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Silicon laser runs non-stop

February 16, 2005 By Mark Peplow This article courtesy of Nature News.

Physicists hail next step in optical computing.

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A silicon laser than produces a continuous beam of laser light has been unveiled. This is an important milestone in the quest to create computers that can easily switch from using electrical currents to using light.

Laser light is already used to carry information along optical fibres, but data crunching inside computers relies on electrical circuits. Turning a current into light requires expensive components that slow the computing process, so researchers want to make a silicon laser than can be included in microchips during normal manufacturing.

Our silicon laser runs continuously at room temperature for as long as the power is on.
Haisheng Rong
Intel, Santa Clara, California
But silicon has always stubbornly refused to generate a steady laser beam. Semiconductor lasers have been made using relatively exotic materials such as gallium arsenide, but "these devices are expensive and incompatible with silicon-based circuits", says Haisheng Rong, who worked on the study and is a physicist at the computer-technology company Intel in Santa Clara, California.

"Our silicon laser runs continuously at room temperature for as long as the power is on," says Rong, whose results are published in this week's Nature1.

"This is a significant advance for the development of practical silicon lasers," comments Jérôme Faist, a physicist at the University of Neuchâtel in Switzerland.

Pumped up

Rong's chip produces laser light when it is 'pumped' with another laser. Silicon tends to absorb most of the laser light as soon as it is generated, dispersing the energy as vibrations between the atoms in the crystal. So the researchers added a 1.5-micrometre-wide ridge that snakes in an S-shape through the chip. This confines the light without absorbing it. The ridge is embedded in a diode that draws away electrons that might otherwise disrupt the beam.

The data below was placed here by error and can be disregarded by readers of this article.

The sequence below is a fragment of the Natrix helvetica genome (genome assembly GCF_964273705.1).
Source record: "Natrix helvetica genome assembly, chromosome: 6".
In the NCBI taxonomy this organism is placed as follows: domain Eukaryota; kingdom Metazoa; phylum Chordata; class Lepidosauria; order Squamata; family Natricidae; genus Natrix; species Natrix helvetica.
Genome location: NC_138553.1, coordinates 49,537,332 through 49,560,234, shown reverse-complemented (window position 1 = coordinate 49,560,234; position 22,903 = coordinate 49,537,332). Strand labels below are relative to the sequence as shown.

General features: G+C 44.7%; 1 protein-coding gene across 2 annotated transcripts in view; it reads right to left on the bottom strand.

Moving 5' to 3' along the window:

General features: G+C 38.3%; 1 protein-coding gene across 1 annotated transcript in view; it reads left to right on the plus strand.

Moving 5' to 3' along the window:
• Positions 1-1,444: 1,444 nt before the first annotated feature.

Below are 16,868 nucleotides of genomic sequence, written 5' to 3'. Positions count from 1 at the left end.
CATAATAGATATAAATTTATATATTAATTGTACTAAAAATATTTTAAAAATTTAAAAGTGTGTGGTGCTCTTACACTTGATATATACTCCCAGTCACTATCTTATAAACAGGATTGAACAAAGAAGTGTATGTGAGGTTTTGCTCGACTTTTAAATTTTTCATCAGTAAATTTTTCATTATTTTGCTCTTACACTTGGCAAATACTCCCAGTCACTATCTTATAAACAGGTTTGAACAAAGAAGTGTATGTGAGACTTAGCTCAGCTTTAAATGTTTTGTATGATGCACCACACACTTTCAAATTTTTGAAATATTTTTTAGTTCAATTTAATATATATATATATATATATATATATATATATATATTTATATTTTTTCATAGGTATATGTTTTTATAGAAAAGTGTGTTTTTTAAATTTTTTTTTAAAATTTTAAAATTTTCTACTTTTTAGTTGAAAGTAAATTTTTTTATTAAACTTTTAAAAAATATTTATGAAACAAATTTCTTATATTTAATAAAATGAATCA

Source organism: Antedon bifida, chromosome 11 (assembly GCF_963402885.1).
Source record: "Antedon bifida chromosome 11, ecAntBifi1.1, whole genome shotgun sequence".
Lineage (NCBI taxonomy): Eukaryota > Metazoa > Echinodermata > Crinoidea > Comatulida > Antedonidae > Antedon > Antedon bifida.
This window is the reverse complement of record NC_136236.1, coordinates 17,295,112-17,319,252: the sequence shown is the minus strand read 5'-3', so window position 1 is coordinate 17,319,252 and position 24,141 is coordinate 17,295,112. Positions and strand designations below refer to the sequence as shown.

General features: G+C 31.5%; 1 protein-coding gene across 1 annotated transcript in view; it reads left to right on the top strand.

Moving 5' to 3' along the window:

Much more research is needed before a commercial silicon laser could be produced, says Rong. The energy needed to create the laser beam, for example, must eventually come from an electrical signal and not an external laser.

But Rong adds that the device is an important proof of principle. It also opens up the possibility of creating low-cost infrared silicon lasers that could be useful in medical imaging.

Steady progress

The team's breakthrough follows hot on the heels of its previous paper, published in Nature last month, which showed that silicon could produce very short pulses of laser light, mere nanoseconds long2.

The first report of a pulsed silicon laser (see " First silicon laser pulses with light") came just before that in October 2004, but the device required 8 metres of optical fibre cable to loop part of the laser light back into the front of the silicon crystal3.

Bahram Jalali, the physicist from the University of California, Los Angeles, who developed the first pulsed laser, says: "I think Intel's report is a significant achievement because continuous operation is a major milestone in the development of any new laser."

"Silicon-based photonics has developed rapidly in the past few years," adds Rong, who hopes that his team's achievement will give other groups working in the area a boost.


  1. Rong H., et al. Nature 433, (2005).
  2. Rong H., et al. Nature 433, 292 - 294 (2005).
  3. Boyraz O., Jalali B., Opt. Express 12 12, 5269 - 5273 (2004).


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